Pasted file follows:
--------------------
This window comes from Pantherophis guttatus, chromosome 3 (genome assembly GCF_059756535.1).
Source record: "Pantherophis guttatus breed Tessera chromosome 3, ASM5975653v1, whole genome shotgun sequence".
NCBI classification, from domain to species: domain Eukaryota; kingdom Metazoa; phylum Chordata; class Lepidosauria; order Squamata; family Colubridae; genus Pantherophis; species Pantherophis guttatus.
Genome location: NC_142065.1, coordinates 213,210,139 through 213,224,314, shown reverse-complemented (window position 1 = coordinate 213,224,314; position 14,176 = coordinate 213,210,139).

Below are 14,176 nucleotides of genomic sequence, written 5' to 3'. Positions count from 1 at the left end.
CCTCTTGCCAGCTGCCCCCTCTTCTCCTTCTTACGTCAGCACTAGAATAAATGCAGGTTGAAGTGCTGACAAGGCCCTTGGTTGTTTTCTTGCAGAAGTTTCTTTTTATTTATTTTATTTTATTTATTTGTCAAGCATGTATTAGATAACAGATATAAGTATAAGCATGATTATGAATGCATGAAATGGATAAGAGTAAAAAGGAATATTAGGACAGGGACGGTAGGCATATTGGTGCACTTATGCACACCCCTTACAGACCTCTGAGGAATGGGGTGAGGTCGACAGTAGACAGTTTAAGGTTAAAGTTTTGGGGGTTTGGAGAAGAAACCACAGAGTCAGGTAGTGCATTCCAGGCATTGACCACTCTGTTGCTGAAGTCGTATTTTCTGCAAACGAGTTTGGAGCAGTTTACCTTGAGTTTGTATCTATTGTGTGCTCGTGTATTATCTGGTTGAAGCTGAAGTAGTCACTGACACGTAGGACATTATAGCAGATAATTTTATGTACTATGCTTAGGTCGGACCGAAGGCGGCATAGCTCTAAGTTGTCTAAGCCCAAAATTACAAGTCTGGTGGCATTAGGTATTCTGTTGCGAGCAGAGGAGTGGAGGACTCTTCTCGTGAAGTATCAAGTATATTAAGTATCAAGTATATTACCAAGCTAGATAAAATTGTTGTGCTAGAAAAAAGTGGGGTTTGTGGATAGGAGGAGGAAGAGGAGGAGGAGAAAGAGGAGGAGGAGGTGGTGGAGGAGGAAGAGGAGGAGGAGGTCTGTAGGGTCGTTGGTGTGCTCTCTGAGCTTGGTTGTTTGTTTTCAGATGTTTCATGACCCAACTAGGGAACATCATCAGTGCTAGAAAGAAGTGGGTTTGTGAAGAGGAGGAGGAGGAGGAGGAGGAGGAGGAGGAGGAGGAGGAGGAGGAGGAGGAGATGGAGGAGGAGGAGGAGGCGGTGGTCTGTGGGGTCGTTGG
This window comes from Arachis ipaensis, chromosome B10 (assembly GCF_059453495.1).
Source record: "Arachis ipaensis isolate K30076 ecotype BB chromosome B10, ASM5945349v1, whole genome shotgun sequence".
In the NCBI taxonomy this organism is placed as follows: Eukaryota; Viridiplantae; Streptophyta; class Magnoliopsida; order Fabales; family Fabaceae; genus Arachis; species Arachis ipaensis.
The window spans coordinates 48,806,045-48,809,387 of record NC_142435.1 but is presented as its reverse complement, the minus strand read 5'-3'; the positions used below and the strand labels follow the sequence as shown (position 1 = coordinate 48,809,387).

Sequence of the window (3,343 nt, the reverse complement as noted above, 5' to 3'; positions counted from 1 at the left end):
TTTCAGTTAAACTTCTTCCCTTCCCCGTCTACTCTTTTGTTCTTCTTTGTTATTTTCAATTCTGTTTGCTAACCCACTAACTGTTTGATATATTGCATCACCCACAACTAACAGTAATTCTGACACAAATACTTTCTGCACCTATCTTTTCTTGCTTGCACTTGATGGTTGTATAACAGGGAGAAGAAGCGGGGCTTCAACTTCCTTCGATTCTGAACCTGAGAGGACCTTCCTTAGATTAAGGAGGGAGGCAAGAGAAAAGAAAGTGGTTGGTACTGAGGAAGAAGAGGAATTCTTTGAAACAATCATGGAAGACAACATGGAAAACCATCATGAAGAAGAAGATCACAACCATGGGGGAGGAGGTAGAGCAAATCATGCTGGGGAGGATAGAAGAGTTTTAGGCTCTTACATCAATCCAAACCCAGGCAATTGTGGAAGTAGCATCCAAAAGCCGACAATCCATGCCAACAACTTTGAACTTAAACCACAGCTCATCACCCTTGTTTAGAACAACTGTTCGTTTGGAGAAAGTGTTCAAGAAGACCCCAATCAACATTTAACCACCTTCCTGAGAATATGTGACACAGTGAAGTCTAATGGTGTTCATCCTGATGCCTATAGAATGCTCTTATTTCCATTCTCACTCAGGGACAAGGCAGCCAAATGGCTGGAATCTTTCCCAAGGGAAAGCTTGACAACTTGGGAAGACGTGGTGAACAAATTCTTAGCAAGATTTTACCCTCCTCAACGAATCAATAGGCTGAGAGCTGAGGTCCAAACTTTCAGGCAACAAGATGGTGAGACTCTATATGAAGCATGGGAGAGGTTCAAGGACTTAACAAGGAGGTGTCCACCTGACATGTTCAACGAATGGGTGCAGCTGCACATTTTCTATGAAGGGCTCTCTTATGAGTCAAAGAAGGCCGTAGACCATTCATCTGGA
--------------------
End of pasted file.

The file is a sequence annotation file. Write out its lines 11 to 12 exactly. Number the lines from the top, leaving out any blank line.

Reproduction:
Sequence of the window (3,343 nt, the reverse complement as noted above, 5' to 3'; positions counted from 1 at the left end):
TTTCAGTTAAACTTCTTCCCTTCCCCGTCTACTCTTTTGTTCTTCTTTGTTATTTTCAATTCTGTTTGCTAACCCACTAACTGTTTGATATATTGCATCACCCACAACTAACAGTAATTCTGACACAAATACTTTCTGCACCTATCTTTTCTTGCTTGCACTTGATGGTTGTATAACAGGGAGAAGAAGCGGGGCTTCAACTTCCTTCGATTCTGAACCTGAGAGGACCTTCCTTAGATTAAGGAGGGAGGCAAGAGAAAAGAAAGTGGTTGGTACTGAGGAAGAAGAGGAATTCTTTGAAACAATCATGGAAGACAACATGGAAAACCATCATGAAGAAGAAGATCACAACCATGGGGGAGGAGGTAGAGCAAATCATGCTGGGGAGGATAGAAGAGTTTTAGGCTCTTACATCAATCCAAACCCAGGCAATTGTGGAAGTAGCATCCAAAAGCCGACAATCCATGCCAACAACTTTGAACTTAAACCACAGCTCATCACCCTTGTTTAGAACAACTGTTCGTTTGGAGAAAGTGTTCAAGAAGACCCCAATCAACATTTAACCACCTTCCTGAGAATATGTGACACAGTGAAGTCTAATGGTGTTCATCCTGATGCCTATAGAATGCTCTTATTTCCATTCTCACTCAGGGACAAGGCAGCCAAATGGCTGGAATCTTTCCCAAGGGAAAGCTTGACAACTTGGGAAGACGTGGTGAACAAATTCTTAGCAAGATTTTACCCTCCTCAACGAATCAATAGGCTGAGAGCTGAGGTCCAAACTTTCAGGCAACAAGATGGTGAGACTCTATATGAAGCATGGGAGAGGTTCAAGGACTTAACAAGGAGGTGTCCACCTGACATGTTCAACGAATGGGTGCAGCTGCACATTTTCTATGAAGGGCTCTCTTATGAGTCAAAGAAGGCCGTAGACCATTCATCTGGA